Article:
Now one data point doesn’t make a trend, but it does set the tone. The vibe I am getting is that “America is back”. This is the way it is suppose to be. We have a strong economy and a strong Dollar. Wow, that was quick and painless. We have a stock market that has moved far ahead of itself on a fundamental basis and
King Dollar has been on a role since last summer, up over 20% in less than a year. When looking back on the US$, the rally has been rare and nearly historic. Majority of the rally took place inside the steep rising channel above. Over the past month the US$ might have put in a double top. Over the past few days, the US$ has slipped a little below rising support at red arrow above.
The pre-market economic news was the release of the March Durable Goods, which had a strong headline number, but Core Capex posted its seventh consecutive decline and is down 4.0% year-over-year. The S&P 500 vacillated in the opening minutes and then trudged higher to its 0.38% intraday record high. The index then moved sideways most of the afternoon before settling for a 0.23% closing gain -- enough for a new all-time record close.
Today the yield on the 10-year Note closed at 1.93%, down three bps from the previous close but above the 1.87% close last Friday.
Here is a 15-minute chart of the week.
Here is a daily snapshot of SPY ETF, which gives a better sense of investor particiaption...
Here's an interesting argument by Felix Salmon, although I think he is taking two correct observations and mistakenly attributing a cause-and-effect relationship to them: Bitcoin is going nowhere because women are not involved.
More likely, in my opinion, women are not involved in bitcoin because bitcoin is going nowhere (and they know it). Or maybe, simply, bitcoin is going nowhere and women are not involved.
Nathaniel Popper’s new book, Digital Gold, is as close as you can get to being the definitive account of the history of Bitcoin. As its subtitle proclaims, the book tells the story of the “misfits” (the first generation of hacker-l...
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As we get into the heart of earnings season and anticipate the GDP report for Q1, the investor spotlight has been taken off the Federal Reserve and timing of its first interest rate hike, at least temporarily. Even though Q1 economic growth will undoubtedly look weak, the future remains bright for the U.S economy – even though many multinationals will struggle with top-line growth due to the strong dollar – and any near-term selloff resulting from weak economic or earnings news should be bought yet again in expectation of better results for the balance of the year. High sector correlations remain a concern, reflectin...
Kim Parlee interviews Phil on Money Talk. Be sure to watch the replays if you missed the show live on Wednesday night (it was recorded on Monday). As usual, Phil provides an excellent program packed with macro analysis, important lessons and trading ideas. ~ Ilene
The replay is now available on BNN's website. For the three part series, click on the links below.
Part 1 is here (discussing the macro outlook for the markets)
Part 2 is here. (discussing our main trading strategies)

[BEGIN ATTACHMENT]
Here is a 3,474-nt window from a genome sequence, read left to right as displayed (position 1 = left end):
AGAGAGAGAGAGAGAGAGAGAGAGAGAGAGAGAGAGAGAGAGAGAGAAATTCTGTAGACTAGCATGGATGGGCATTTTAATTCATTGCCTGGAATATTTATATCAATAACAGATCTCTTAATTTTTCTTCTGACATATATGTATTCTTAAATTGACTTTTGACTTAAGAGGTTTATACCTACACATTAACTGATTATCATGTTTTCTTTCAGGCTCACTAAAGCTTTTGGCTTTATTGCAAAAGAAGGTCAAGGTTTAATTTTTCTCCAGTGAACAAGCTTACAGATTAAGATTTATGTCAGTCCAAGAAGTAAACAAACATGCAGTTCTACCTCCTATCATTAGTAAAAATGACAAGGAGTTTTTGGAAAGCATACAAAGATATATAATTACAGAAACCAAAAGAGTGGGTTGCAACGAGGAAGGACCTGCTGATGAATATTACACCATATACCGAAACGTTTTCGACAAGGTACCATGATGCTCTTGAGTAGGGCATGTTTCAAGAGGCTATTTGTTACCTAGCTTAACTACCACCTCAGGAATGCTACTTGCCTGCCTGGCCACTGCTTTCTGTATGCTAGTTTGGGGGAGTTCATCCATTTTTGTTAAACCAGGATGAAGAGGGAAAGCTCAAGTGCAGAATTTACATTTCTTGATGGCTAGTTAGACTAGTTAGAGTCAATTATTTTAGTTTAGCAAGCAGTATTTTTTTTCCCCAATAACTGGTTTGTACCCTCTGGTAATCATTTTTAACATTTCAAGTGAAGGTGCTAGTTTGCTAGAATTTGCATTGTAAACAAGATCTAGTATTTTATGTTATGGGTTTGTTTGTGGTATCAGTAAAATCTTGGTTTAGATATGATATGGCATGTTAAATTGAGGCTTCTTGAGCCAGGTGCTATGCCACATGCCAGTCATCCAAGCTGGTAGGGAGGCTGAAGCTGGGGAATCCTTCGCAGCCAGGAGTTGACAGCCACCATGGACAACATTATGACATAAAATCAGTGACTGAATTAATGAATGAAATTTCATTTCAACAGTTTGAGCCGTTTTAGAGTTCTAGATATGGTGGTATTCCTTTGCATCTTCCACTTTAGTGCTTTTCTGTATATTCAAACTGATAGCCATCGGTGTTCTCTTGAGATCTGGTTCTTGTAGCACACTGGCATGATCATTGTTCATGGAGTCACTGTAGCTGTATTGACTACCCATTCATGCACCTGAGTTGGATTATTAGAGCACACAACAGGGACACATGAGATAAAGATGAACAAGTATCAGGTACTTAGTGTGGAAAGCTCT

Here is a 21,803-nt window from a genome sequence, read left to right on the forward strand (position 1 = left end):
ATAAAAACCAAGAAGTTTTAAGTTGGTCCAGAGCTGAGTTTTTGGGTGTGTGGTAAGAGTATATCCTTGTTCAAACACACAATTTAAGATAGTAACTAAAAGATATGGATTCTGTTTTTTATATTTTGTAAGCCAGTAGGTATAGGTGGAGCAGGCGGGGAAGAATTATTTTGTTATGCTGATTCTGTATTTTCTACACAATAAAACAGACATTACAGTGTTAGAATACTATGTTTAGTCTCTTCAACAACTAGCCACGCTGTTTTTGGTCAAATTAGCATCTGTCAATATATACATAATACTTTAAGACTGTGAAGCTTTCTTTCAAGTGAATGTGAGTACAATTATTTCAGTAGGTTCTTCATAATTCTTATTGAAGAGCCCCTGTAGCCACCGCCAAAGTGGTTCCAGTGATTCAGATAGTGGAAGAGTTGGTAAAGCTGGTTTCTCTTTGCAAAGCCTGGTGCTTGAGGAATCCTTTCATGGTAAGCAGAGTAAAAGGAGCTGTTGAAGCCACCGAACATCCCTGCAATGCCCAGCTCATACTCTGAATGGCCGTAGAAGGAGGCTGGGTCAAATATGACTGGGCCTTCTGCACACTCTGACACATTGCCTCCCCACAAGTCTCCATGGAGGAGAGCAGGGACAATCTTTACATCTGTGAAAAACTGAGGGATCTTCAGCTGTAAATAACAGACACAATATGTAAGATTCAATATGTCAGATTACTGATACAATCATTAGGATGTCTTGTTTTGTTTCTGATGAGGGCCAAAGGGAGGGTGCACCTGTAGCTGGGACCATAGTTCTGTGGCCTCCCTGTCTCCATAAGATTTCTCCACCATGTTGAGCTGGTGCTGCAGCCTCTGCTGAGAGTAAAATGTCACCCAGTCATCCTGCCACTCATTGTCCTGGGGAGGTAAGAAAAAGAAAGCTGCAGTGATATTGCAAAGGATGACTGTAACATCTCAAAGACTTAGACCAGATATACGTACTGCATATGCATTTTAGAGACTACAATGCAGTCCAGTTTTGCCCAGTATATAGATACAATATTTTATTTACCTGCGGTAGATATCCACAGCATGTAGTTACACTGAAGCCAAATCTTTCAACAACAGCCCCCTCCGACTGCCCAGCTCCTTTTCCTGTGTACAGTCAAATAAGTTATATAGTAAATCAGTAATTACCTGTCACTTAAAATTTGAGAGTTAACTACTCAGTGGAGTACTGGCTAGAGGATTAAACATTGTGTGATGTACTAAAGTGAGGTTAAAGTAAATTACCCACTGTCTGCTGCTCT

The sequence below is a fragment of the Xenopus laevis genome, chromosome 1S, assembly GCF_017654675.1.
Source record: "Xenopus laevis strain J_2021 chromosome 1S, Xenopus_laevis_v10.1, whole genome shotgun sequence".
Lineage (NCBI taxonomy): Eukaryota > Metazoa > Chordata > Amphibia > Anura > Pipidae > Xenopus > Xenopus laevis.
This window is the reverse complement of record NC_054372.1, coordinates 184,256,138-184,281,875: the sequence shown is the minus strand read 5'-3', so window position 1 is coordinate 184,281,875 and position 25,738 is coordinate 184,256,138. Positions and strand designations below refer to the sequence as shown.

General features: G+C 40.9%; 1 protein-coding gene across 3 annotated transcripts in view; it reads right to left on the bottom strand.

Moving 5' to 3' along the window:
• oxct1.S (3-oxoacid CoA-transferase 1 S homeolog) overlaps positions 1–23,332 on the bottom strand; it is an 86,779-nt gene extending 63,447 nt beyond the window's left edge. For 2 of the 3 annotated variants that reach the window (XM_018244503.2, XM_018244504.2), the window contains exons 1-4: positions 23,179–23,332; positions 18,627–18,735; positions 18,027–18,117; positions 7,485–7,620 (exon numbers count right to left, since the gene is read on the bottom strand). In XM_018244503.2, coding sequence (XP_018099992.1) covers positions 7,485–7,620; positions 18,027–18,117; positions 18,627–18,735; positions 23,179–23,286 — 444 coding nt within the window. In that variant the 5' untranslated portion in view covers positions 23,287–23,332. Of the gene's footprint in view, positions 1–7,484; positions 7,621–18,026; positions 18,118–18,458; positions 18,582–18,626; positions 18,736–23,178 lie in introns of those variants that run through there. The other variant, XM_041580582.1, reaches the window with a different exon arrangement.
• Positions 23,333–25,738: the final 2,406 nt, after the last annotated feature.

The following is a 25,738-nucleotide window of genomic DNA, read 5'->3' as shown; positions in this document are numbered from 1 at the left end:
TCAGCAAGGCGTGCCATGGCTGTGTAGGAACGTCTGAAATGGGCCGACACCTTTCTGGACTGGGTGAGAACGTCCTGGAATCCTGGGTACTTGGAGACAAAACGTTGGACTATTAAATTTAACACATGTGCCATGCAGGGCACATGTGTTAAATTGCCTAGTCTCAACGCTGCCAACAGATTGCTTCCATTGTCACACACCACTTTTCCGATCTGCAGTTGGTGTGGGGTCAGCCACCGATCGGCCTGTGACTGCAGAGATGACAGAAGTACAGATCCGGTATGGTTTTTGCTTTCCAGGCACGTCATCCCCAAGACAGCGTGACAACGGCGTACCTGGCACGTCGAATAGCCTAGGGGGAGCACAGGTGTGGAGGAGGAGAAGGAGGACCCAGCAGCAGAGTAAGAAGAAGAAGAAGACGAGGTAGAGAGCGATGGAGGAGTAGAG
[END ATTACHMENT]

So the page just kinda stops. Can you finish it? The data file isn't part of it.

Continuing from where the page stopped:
Part 3 is here. (reviewing our pick of th...
In my last post (Part 1 of this article), I looked at alternative ETFs that could be used as hedges against the corrections that we have seen during that long 2 year bull run. Looking at the results, it seems that for short (less than a month) corrections, a VIX ETF like VXX could actually be a viable candidate to hedge or speculate on the way down. Another alternative ETF was TMF, a long Treasuries ETF which banks on the fact that when markets go down, money tends to pack into treasuries viewed as safe instruments. In some cases, TMF even outperformed the usual hedging instruments like leveraged ETFs. There could of course be other factors at play since some of 2014 corrections were related to geopolitical events which are certain...
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PSW Members - well, what a year for biotechs! The Biotech Index (IBB) is up a whopping 40%, beating the S&P hands down! The healthcare sector has had a number of high flying IPOs, and beat the Tech Sector in total nubmer of IPOs in the past 12 months. What could go wrong?
Phil has given his Secret Santa Inflation Hedges for 2015, and since I have been trying to keep my head above water between work, PSW, and baseball with my boys...it is time that something is put together for PSW on biotechs in 2015.
Cancer and fibrosis remain two of the hottest areas for VC backed biotechs to invest their monies. A number of companies have gone IPO which have drugs/technologies that fight cancer, includin...
This is a non-trading topic, but I wanted to post it during trading hours so as many eyes can see it as possible. Feel free to contact me directly at firstname.lastname@example.org with any questions.
Last fall there was some discussion on the PSW board regarding setting up a YouCaring donation page for a PSW member, Shadowfax. Since then, we have been looking into ways to help get him additional medical services and to pay down his medical debts. After following those leads, we are ready to move ahead with the YouCaring site. (Link is posted below.) Any help you can give will be greatly appreciated; not only to help aid in his medical bill debt, but to also show what a great community this group is.